COMD1100 Graphic Design Principles I
This foundation design and color theory course explores graphic communication through the understanding of the elements and principles of design, as well as the design process, including idea development through final execution. Students develop basic skills in two-dimensional design, color, and content creation while employing the design process of research, sketching, and experimentation. Communication designers use the concepts explored in this course in careers such as advertising, graphic design, web design, illustration, broadcast design, photography, and game design.
3 Credits, 6 hours (1 lecture, 5 lab)
Section : Days : Time : Location
LC108 : M/TH : 2:30 – 5:00 PM : N1122
- Course Website: profspevack.com/gdprinciples1-fall2019
- OpenLab Course: Ways of Seeing – FYLC Fall 2019
- Office Hours: Monday/Thursday 5-6pm
- Office Location: N1127 or N1122
- Contact Jenna
Professor Jenna Spevack
Jenna is an artist, designer, and educator focusing on issues of sustainable ecology and human connections to nature. View her current creative work at jennaspevack.com. Prior to teaching at City Tech, she was an animator and illustrator in Sesame Workshop’s Interactive Department.
Through hands-on experiments, collaborative learning, and individual projects, students will demonstrate:
- visual literacy using basic design elements and principles to understand and create visual media
- design process and practice utilizing effective time management and project organization
- accurate use of design vocabulary to articulate ideas and concepts in written and verbal peer critique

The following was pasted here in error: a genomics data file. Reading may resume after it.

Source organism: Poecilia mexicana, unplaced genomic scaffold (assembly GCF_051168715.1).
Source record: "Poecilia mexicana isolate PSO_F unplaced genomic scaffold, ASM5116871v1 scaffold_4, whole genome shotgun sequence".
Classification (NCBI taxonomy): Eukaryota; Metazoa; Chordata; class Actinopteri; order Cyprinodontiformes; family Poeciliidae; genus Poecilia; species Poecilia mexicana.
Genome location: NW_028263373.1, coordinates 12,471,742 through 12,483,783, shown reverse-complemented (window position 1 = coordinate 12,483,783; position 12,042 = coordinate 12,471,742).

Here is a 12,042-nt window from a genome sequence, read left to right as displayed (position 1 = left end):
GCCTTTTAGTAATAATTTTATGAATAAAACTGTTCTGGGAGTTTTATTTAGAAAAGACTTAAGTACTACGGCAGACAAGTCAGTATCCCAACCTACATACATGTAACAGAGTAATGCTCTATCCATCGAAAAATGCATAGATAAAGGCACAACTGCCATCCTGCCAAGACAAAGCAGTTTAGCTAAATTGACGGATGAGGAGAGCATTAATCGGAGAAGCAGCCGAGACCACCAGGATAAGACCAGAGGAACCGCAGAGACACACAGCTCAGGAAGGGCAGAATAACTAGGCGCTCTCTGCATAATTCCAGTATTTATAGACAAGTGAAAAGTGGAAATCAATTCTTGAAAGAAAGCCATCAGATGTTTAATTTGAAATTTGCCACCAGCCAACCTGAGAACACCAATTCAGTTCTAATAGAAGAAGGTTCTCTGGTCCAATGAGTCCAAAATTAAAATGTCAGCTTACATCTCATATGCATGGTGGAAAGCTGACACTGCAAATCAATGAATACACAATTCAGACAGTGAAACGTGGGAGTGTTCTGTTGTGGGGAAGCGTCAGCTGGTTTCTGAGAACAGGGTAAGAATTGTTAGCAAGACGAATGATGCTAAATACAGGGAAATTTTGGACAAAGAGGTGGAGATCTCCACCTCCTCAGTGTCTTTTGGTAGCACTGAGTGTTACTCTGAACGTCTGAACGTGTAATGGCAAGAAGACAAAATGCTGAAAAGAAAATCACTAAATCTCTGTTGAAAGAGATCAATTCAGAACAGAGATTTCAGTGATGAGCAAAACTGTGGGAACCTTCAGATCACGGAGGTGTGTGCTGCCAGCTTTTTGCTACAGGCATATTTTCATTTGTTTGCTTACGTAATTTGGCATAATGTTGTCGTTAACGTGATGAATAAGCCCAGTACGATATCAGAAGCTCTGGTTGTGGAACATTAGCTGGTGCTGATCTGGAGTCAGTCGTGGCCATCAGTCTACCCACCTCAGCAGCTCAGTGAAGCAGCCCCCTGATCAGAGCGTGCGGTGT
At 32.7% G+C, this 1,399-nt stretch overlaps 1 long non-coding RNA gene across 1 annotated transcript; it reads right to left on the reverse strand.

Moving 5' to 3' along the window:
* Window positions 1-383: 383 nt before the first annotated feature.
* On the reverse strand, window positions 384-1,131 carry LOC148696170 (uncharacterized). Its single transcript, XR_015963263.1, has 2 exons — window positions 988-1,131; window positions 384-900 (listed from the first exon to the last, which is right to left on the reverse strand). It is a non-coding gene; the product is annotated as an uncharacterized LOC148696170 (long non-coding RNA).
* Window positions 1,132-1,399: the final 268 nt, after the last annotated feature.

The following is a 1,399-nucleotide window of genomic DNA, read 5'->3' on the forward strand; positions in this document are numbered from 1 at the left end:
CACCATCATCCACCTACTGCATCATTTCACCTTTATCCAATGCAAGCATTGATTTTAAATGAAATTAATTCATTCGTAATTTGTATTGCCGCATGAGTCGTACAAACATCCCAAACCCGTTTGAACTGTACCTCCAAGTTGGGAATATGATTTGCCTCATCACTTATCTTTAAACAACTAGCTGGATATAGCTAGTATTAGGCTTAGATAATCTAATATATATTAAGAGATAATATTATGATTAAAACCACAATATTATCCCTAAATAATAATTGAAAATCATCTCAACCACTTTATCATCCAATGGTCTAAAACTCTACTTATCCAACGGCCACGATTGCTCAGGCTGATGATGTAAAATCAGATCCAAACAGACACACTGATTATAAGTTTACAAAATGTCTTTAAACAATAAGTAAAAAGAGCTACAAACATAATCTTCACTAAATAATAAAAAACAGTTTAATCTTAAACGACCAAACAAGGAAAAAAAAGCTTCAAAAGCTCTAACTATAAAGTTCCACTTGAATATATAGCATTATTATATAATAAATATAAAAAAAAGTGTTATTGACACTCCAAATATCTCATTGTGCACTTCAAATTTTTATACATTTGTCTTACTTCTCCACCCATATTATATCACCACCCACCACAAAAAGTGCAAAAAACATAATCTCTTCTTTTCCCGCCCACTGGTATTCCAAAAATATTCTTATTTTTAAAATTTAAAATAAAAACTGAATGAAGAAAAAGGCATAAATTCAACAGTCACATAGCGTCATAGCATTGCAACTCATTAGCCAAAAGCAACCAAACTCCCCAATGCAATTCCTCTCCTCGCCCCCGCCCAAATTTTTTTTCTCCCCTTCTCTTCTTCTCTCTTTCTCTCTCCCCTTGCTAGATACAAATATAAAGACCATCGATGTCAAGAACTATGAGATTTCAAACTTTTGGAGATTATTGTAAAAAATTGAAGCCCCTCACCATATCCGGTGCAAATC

- an inspired personal vision to enable curiosity, creative problem-solving, and design thinking.
Learning Community: Ways of Seeing: Adventures with Image & Text
This course, part of a First Year Learning Community for COMD students taking COMD1100 & ENG1101, will include field trips, hands-on projects, multimedia composing, and cross-sensory experiences to help you discover, express, and refine your creative vision.
First Year Learning Communities (FYLC) are two or more courses with the same students enrolled, linked with an interdisciplinary theme, providing an innovative way for students to learn and form bonds with the college. FYLC faculty work together and with peer mentors to highlight connections between disciplines, in addition to creating a more caring, consistent, and supportive environment.
- Presentation and discussion
- Visual and tactile examples
- Hands-on projects
- In-class and online peer critique sessions
- Team collaboration
- Design thinking exercises
- Individual reflection/documentation
- Field trips / Museum visits
- Sketch book
- Writing and Blogging on OpenLab & ePortfolio
Grades will be awarded using the standard grading scale, but will be judged based on a rubric that takes into consideration effort applied, technical understanding, and creative use of resources.
Grades will be based upon:
- 10% Participation & Dedication